I submit to you that there's no real harm to lenders, except a little bit of reduction of their extremely high profits of recent years. The only devastation here is the slow and persistent robbing of the middle class to make the ultra richer even wealthier. Please let me explain.

Letter to Jerry Moran

Throughout the health care debate, I have stressed that more Americans will gain access ... once costs are controlled and reduced. I continue to advocate for... medical liability reform, an increased emphasis on wellness and disease prevention, providing tax incentives to low-income families to retain or purchase private health insurance, implementation of health information technology, and training more medical professionals and encouraging them to practice in underserved areas. I also support finding responsible ways to address the problems caused by pre-existing conditions and to increase the size of the pool of insured. - U.S. Representative Jerry Moran (R-Kansas)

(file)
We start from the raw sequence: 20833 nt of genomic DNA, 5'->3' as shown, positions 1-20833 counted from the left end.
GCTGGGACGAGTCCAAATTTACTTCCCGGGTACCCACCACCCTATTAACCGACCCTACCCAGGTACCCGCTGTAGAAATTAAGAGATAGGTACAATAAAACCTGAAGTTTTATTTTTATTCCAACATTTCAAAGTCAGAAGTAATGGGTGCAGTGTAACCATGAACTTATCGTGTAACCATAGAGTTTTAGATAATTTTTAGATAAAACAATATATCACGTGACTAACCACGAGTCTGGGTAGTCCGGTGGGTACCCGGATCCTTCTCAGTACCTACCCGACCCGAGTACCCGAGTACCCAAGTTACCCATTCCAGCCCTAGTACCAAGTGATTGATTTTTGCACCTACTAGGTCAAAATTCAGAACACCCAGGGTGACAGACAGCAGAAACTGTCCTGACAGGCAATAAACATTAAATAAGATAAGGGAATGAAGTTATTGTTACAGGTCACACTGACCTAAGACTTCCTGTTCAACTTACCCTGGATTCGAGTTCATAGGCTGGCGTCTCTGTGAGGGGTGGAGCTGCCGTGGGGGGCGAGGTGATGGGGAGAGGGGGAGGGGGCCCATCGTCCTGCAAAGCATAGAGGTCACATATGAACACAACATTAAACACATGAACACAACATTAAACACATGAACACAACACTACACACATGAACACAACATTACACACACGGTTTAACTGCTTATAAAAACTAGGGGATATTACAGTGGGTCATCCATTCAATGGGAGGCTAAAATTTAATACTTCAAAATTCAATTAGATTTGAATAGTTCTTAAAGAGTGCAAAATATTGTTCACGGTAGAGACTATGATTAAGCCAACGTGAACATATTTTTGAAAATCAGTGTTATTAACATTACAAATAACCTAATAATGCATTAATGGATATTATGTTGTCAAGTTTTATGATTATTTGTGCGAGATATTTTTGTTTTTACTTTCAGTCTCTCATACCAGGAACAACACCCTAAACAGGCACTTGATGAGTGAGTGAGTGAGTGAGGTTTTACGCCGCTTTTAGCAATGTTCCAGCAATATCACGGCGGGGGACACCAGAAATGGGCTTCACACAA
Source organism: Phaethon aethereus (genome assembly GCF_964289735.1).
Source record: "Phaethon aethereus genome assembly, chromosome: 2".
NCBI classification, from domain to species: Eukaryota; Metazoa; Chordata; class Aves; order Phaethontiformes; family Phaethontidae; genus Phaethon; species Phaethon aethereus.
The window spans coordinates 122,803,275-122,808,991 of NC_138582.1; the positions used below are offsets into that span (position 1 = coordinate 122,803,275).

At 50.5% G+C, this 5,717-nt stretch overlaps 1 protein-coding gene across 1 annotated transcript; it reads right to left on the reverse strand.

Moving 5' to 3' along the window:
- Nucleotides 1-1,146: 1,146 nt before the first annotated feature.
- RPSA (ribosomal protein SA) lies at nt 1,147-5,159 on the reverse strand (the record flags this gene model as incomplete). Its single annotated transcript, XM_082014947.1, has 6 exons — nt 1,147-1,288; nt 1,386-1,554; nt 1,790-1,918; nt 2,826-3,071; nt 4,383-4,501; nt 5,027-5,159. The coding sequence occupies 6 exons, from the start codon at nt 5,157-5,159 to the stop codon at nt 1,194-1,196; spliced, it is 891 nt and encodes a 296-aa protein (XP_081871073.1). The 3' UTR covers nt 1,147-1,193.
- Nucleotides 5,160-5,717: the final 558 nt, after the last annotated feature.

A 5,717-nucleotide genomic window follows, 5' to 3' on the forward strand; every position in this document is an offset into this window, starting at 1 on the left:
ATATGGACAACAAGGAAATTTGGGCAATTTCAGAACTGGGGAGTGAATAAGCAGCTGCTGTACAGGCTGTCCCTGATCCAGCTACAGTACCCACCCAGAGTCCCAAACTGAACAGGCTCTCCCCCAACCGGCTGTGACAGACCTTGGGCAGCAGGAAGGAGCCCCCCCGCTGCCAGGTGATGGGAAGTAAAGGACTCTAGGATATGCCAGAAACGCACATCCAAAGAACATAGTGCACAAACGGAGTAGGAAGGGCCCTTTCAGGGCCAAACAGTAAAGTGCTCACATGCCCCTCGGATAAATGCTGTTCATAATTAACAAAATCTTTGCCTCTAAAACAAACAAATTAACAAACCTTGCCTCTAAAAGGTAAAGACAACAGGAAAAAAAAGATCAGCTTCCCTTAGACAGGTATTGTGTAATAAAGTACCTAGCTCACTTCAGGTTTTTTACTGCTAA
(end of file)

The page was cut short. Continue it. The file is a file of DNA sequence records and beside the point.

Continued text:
Dear Representative Moran:

In your special edition of "This Week in Congress" you listed several ways that you believe will fix health care.

TOPEKA, Kan. - Having had very intelligent conversations with many who identify themselves as Republicans, with any luck common sense will prevail when ballots offer an alternative to Lynn Jenkins in 2010.

Many people in recent years have come to realize that the GOP has abandoned its stance on limited government. After all, under the Republican controlled White House, Senate, and House, government expanded.